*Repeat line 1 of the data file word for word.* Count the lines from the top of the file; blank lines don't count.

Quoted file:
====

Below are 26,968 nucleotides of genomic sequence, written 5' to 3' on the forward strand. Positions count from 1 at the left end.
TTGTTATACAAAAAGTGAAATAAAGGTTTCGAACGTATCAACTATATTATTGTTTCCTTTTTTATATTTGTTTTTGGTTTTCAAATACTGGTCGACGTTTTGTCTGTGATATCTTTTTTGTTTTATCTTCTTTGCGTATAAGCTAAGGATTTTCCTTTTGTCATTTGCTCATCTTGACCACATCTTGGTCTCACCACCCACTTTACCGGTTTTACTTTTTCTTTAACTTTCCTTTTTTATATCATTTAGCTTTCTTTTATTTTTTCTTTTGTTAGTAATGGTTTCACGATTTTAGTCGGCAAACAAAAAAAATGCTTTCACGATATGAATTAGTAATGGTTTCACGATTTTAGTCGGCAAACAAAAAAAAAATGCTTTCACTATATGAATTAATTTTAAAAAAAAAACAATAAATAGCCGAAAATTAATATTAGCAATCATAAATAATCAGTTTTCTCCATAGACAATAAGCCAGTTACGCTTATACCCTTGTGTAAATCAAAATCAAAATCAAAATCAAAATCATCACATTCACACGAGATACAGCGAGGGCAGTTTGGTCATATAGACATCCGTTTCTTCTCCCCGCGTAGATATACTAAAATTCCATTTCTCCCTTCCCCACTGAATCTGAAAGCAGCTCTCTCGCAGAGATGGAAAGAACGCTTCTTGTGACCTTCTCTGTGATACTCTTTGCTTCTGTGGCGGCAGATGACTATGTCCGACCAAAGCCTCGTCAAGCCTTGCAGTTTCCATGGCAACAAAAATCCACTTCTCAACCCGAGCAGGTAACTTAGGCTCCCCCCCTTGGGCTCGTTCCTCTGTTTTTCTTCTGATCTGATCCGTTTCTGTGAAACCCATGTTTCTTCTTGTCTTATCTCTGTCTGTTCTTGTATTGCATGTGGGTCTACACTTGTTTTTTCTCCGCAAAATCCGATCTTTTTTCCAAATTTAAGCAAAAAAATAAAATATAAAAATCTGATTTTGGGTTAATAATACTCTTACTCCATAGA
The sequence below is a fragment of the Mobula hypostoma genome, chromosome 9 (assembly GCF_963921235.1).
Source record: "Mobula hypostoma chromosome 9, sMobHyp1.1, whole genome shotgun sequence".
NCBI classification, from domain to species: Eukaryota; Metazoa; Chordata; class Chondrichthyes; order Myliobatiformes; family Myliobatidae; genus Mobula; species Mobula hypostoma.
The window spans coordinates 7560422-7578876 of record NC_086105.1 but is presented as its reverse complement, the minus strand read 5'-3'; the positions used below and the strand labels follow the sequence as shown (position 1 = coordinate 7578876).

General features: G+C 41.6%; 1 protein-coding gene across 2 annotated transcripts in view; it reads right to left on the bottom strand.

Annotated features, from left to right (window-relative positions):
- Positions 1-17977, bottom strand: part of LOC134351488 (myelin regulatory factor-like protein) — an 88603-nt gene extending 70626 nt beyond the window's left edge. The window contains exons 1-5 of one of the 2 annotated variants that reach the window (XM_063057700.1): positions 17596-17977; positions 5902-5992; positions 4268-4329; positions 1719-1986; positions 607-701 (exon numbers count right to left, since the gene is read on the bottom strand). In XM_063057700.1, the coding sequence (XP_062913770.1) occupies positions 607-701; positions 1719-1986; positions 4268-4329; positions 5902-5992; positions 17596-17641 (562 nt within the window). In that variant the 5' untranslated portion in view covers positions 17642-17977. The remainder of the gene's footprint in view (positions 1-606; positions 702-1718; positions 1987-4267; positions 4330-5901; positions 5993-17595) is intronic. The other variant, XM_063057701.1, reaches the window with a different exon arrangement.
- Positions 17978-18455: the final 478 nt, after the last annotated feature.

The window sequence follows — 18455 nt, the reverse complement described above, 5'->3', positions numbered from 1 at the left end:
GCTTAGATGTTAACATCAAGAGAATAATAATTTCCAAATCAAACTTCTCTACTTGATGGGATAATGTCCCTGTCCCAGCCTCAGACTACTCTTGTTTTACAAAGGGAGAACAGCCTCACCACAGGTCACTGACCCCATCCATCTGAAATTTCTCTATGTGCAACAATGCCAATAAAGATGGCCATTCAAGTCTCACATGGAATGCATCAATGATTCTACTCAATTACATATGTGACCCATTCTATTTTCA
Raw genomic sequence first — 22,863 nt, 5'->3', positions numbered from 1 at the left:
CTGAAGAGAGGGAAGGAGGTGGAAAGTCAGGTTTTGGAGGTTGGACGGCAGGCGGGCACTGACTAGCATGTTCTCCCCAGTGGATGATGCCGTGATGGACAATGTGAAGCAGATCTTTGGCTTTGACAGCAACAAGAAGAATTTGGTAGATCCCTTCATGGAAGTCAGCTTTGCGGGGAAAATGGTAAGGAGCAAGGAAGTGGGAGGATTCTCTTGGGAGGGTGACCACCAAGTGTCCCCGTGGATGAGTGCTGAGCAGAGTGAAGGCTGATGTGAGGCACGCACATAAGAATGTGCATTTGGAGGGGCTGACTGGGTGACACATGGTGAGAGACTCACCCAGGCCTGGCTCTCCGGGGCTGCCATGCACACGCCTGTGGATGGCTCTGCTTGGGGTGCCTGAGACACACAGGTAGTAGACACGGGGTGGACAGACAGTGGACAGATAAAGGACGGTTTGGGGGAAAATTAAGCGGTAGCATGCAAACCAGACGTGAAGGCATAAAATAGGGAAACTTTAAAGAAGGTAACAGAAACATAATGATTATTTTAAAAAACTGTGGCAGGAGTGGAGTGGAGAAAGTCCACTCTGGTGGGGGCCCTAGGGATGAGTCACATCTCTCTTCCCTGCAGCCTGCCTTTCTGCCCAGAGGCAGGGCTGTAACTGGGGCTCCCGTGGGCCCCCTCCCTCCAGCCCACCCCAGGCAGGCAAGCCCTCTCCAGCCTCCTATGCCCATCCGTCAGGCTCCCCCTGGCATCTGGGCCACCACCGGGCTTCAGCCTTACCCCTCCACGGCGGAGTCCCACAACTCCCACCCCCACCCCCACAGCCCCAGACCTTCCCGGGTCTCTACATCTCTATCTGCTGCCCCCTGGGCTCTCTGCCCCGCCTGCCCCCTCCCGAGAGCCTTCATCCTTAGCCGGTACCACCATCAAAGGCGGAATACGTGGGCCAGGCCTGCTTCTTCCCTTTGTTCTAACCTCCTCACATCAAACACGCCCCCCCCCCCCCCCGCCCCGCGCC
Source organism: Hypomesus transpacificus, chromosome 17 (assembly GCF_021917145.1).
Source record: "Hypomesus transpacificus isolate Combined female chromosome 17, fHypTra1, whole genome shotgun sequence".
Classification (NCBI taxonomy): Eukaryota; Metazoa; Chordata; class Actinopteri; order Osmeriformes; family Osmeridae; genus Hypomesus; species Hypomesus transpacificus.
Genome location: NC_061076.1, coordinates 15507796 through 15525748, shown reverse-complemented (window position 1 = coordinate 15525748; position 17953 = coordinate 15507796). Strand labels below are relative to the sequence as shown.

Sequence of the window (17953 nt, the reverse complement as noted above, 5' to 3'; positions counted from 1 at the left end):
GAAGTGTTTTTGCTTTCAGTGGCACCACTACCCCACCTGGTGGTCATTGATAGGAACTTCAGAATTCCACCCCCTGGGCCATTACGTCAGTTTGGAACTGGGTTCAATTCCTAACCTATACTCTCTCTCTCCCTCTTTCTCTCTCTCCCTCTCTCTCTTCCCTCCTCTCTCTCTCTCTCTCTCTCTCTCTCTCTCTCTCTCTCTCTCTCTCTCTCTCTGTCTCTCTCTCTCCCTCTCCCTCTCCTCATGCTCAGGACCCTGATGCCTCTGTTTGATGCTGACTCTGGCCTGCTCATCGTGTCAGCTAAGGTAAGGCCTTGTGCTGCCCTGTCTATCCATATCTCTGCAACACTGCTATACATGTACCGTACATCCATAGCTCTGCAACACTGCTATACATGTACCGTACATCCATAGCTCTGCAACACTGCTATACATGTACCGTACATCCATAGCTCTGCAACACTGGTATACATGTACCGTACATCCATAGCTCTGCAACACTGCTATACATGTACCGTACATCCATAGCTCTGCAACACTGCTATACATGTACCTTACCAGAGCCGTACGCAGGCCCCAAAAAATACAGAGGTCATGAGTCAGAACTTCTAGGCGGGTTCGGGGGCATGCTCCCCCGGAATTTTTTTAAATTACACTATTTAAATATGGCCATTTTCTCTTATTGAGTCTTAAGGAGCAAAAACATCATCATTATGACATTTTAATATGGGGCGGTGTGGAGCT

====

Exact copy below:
Below are 26,968 nucleotides of genomic sequence, written 5' to 3' on the forward strand. Positions count from 1 at the left end.